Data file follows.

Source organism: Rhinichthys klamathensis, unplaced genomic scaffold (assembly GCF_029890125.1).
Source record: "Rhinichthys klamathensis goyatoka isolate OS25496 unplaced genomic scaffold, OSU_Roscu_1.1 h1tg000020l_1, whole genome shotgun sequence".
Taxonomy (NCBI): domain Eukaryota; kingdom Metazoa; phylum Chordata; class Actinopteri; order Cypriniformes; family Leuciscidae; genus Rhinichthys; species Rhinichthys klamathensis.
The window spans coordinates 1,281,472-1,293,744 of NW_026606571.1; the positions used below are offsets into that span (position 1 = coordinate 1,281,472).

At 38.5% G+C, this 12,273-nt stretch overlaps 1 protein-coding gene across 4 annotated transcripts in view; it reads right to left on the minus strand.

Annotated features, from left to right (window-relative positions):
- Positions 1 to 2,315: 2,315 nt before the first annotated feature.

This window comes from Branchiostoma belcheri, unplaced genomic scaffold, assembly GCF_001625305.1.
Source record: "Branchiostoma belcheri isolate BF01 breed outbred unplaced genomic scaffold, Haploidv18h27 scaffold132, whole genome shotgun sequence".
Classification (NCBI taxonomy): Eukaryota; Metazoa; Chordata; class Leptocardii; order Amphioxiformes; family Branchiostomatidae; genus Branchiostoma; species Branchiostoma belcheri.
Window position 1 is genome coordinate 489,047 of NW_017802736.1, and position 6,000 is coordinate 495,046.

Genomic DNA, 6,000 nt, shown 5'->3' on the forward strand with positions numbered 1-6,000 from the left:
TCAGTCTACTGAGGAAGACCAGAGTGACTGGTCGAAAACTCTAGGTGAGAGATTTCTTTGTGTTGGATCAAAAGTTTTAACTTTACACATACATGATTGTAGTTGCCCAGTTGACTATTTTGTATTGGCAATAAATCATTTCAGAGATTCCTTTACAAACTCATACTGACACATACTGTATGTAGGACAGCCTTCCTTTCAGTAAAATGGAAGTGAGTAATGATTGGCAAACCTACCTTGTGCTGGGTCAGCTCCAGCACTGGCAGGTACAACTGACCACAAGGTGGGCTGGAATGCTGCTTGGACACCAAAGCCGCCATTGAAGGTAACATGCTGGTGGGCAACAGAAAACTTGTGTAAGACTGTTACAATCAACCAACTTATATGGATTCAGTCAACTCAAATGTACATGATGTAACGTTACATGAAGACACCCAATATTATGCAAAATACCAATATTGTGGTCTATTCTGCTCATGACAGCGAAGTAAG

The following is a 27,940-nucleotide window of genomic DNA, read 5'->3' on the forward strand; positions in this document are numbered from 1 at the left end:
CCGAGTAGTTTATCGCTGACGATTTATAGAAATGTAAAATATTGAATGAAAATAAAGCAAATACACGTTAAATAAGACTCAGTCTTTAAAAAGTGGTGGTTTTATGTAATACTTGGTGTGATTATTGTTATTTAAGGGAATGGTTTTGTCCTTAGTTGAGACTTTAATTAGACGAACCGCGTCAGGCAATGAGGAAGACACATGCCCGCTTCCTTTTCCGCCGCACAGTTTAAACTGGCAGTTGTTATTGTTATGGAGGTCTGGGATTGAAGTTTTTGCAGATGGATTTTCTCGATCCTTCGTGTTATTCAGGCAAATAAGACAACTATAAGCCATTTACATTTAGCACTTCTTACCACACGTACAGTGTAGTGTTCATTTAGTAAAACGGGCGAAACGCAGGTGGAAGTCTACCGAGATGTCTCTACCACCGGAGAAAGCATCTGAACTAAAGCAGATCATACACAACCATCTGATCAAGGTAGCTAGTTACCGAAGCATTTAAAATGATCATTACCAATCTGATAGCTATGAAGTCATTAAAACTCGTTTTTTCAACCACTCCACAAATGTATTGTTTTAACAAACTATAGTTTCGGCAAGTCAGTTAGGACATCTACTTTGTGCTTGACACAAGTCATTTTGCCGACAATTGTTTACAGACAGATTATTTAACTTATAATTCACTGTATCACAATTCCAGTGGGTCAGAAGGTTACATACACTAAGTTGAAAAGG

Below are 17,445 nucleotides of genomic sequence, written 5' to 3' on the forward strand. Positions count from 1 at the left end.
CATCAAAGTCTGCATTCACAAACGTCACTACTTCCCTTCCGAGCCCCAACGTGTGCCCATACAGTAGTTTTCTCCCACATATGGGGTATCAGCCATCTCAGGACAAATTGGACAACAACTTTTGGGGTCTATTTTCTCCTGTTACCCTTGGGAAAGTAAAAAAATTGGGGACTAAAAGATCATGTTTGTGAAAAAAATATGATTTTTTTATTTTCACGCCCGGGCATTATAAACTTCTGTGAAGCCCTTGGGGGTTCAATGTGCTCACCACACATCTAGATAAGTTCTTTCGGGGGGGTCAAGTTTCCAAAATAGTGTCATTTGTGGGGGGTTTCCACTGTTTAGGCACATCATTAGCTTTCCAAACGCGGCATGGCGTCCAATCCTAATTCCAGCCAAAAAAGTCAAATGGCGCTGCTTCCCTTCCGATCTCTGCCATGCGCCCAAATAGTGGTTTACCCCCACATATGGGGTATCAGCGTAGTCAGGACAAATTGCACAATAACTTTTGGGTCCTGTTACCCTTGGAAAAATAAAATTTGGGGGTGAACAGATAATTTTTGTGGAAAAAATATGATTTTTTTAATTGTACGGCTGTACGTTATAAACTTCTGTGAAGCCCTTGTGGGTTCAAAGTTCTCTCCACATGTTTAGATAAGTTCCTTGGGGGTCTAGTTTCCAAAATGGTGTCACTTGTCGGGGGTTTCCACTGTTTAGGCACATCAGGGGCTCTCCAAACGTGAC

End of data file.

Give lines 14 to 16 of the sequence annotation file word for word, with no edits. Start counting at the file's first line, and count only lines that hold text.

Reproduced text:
The following is a 27,940-nucleotide window of genomic DNA, read 5'->3' on the forward strand; positions in this document are numbered from 1 at the left end:
CCGAGTAGTTTATCGCTGACGATTTATAGAAATGTAAAATATTGAATGAAAATAAAGCAAATACACGTTAAATAAGACTCAGTCTTTAAAAAGTGGTGGTTTTATGTAATACTTGGTGTGATTATTGTTATTTAAGGGAATGGTTTTGTCCTTAGTTGAGACTTTAATTAGACGAACCGCGTCAGGCAATGAGGAAGACACATGCCCGCTTCCTTTTCCGCCGCACAGTTTAAACTGGCAGTTGTTATTGTTATGGAGGTCTGGGATTGAAGTTTTTGCAGATGGATTTTCTCGATCCTTCGTGTTATTCAGGCAAATAAGACAACTATAAGCCATTTACATTTAGCACTTCTTACCACACGTACAGTGTAGTGTTCATTTAGTAAAACGGGCGAAACGCAGGTGGAAGTCTACCGAGATGTCTCTACCACCGGAGAAAGCATCTGAACTAAAGCAGATCATACACAACCATCTGATCAAGGTAGCTAGTTACCGAAGCATTTAAAATGATCATTACCAATCTGATAGCTATGAAGTCATTAAAACTCGTTTTTTCAACCACTCCACAAATGTATTGTTTTAACAAACTATAGTTTCGGCAAGTCAGTTAGGACATCTACTTTGTGCTTGACACAAGTCATTTTGCCGACAATTGTTTACAGACAGATTATTTAACTTATAATTCACTGTATCACAATTCCAGTGGGTCAGAAGGTTACATACACTAAGTTGAAAAGG

Below are 17,445 nucleotides of genomic sequence, written 5' to 3' on the forward strand. Positions count from 1 at the left end.